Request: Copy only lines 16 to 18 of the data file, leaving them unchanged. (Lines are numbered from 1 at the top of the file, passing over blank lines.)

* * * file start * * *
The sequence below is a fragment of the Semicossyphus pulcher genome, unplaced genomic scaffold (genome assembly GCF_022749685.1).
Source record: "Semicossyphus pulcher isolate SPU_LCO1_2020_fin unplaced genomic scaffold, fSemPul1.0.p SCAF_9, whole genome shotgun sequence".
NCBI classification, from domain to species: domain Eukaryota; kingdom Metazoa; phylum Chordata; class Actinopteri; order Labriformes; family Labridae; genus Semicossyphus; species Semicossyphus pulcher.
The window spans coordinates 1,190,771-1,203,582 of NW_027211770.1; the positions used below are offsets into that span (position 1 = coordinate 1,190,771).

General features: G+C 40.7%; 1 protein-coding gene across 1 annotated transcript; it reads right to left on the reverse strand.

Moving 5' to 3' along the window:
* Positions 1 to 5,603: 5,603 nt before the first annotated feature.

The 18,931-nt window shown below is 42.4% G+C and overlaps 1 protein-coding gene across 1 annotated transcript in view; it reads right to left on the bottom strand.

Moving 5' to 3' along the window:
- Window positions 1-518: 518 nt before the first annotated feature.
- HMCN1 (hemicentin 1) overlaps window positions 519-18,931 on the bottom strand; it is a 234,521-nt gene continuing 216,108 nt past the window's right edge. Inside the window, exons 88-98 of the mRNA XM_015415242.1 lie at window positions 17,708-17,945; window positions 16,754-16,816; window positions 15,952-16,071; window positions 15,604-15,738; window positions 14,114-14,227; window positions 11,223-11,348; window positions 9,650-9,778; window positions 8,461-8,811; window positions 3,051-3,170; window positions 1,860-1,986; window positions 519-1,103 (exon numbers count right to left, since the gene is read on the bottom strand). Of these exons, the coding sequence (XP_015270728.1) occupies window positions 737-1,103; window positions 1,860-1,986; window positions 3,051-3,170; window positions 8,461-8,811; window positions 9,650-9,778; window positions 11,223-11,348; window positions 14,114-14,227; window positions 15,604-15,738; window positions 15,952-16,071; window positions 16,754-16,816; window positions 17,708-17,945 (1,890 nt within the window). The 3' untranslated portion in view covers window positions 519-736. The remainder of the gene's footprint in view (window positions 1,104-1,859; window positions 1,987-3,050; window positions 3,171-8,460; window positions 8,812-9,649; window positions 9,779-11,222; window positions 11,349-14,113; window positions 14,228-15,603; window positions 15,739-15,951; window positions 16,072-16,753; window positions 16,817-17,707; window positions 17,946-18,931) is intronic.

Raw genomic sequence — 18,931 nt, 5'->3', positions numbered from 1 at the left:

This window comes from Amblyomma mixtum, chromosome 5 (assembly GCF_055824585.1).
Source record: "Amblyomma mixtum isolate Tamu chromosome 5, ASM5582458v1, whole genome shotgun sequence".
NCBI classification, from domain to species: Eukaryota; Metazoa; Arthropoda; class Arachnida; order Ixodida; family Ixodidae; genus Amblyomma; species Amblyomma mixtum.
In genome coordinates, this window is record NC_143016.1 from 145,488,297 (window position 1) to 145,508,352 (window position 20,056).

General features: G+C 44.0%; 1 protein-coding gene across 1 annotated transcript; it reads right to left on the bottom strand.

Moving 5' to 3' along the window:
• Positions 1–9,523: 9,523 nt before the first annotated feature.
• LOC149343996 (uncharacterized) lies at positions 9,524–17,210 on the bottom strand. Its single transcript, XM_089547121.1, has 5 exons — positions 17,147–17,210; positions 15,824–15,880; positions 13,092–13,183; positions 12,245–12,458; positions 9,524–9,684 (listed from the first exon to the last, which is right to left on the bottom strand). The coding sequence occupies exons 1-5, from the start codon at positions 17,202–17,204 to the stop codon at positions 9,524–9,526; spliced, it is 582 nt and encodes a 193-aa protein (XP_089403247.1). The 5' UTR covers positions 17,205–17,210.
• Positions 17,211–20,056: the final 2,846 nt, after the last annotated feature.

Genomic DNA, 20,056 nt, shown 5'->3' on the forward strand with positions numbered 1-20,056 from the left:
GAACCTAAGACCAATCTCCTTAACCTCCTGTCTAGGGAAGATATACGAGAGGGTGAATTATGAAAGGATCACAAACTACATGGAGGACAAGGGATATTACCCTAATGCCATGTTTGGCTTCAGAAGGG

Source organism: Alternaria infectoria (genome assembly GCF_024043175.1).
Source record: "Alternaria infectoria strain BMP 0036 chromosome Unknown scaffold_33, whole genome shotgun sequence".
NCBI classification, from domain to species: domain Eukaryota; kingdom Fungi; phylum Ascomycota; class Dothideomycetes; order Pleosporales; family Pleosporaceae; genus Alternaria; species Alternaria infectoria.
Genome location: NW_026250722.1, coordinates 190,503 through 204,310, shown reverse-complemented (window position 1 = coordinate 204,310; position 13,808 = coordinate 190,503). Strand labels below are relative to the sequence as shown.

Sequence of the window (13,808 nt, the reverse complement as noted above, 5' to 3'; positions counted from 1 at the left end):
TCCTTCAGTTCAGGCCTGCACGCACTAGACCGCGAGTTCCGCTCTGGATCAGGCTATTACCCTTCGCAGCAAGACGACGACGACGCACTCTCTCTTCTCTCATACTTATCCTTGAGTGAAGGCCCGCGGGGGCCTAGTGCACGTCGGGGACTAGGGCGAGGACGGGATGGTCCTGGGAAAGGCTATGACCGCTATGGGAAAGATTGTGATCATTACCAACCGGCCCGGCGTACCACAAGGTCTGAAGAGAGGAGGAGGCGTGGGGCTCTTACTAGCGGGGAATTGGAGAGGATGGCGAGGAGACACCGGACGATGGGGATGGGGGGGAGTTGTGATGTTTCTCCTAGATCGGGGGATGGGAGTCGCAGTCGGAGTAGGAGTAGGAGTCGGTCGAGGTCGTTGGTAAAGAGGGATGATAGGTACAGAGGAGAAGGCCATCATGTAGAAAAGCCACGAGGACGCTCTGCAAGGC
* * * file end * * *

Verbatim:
In genome coordinates, this window is record NC_143016.1 from 145,488,297 (window position 1) to 145,508,352 (window position 20,056).

General features: G+C 44.0%; 1 protein-coding gene across 1 annotated transcript; it reads right to left on the bottom strand.

Moving 5' to 3' along the window: